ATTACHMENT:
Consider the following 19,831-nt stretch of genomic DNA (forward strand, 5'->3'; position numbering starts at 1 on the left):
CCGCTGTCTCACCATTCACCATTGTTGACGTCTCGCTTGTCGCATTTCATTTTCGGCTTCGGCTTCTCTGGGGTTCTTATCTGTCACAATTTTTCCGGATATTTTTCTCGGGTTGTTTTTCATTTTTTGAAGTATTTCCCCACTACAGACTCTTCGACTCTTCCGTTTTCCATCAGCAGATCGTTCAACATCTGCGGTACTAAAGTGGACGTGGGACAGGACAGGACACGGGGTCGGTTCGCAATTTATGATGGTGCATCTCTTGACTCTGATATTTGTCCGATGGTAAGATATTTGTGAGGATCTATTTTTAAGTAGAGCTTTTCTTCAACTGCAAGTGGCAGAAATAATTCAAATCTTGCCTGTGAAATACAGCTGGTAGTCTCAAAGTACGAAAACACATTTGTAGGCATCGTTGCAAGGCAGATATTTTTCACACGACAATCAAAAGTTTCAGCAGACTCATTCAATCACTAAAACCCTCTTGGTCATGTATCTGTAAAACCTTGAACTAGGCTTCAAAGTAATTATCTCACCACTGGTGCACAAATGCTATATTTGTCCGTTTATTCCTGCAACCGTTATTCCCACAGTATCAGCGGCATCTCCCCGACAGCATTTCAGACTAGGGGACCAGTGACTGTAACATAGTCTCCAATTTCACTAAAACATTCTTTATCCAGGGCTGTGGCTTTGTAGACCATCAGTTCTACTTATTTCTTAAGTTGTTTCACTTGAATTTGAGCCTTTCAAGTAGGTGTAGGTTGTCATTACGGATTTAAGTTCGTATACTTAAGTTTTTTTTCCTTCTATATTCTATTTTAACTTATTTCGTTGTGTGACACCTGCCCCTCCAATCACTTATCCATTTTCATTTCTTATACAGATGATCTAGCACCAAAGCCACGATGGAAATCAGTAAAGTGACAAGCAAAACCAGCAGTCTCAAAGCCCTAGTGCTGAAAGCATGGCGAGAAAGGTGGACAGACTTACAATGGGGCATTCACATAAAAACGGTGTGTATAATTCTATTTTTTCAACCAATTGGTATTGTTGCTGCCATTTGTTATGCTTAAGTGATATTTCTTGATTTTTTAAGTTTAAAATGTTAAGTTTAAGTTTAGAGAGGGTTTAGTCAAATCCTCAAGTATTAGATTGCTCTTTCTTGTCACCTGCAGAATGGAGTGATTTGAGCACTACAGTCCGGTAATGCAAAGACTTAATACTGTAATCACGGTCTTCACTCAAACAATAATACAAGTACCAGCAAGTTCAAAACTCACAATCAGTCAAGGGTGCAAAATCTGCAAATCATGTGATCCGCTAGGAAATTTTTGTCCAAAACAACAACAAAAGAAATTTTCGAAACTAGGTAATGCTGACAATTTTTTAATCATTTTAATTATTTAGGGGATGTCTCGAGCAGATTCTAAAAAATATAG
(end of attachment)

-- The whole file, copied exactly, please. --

Consider the following 19,831-nt stretch of genomic DNA (forward strand, 5'->3'; position numbering starts at 1 on the left):
CCGCTGTCTCACCATTCACCATTGTTGACGTCTCGCTTGTCGCATTTCATTTTCGGCTTCGGCTTCTCTGGGGTTCTTATCTGTCACAATTTTTCCGGATATTTTTCTCGGGTTGTTTTTCATTTTTTGAAGTATTTCCCCACTACAGACTCTTCGACTCTTCCGTTTTCCATCAGCAGATCGTTCAACATCTGCGGTACTAAAGTGGACGTGGGACAGGACAGGACACGGGGTCGGTTCGCAATTTATGATGGTGCATCTCTTGACTCTGATATTTGTCCGATGGTAAGATATTTGTGAGGATCTATTTTTAAGTAGAGCTTTTCTTCAACTGCAAGTGGCAGAAATAATTCAAATCTTGCCTGTGAAATACAGCTGGTAGTCTCAAAGTACGAAAACACATTTGTAGGCATCGTTGCAAGGCAGATATTTTTCACACGACAATCAAAAGTTTCAGCAGACTCATTCAATCACTAAAACCCTCTTGGTCATGTATCTGTAAAACCTTGAACTAGGCTTCAAAGTAATTATCTCACCACTGGTGCACAAATGCTATATTTGTCCGTTTATTCCTGCAACCGTTATTCCCACAGTATCAGCGGCATCTCCCCGACAGCATTTCAGACTAGGGGACCAGTGACTGTAACATAGTCTCCAATTTCACTAAAACATTCTTTATCCAGGGCTGTGGCTTTGTAGACCATCAGTTCTACTTATTTCTTAAGTTGTTTCACTTGAATTTGAGCCTTTCAAGTAGGTGTAGGTTGTCATTACGGATTTAAGTTCGTATACTTAAGTTTTTTTTCCTTCTATATTCTATTTTAACTTATTTCGTTGTGTGACACCTGCCCCTCCAATCACTTATCCATTTTCATTTCTTATACAGATGATCTAGCACCAAAGCCACGATGGAAATCAGTAAAGTGACAAGCAAAACCAGCAGTCTCAAAGCCCTAGTGCTGAAAGCATGGCGAGAAAGGTGGACAGACTTACAATGGGGCATTCACATAAAAACGGTGTGTATAATTCTATTTTTTCAACCAATTGGTATTGTTGCTGCCATTTGTTATGCTTAAGTGATATTTCTTGATTTTTTAAGTTTAAAATGTTAAGTTTAAGTTTAGAGAGGGTTTAGTCAAATCCTCAAGTATTAGATTGCTCTTTCTTGTCACCTGCAGAATGGAGTGATTTGAGCACTACAGTCCGGTAATGCAAAGACTTAATACTGTAATCACGGTCTTCACTCAAACAATAATACAAGTACCAGCAAGTTCAAAACTCACAATCAGTCAAGGGTGCAAAATCTGCAAATCATGTGATCCGCTAGGAAATTTTTGTCCAAAACAACAACAAAAGAAATTTTCGAAACTAGGTAATGCTGACAATTTTTTAATCATTTTAATTATTTAGGGGATGTCTCGAGCAGATTCTAAAAAATATAG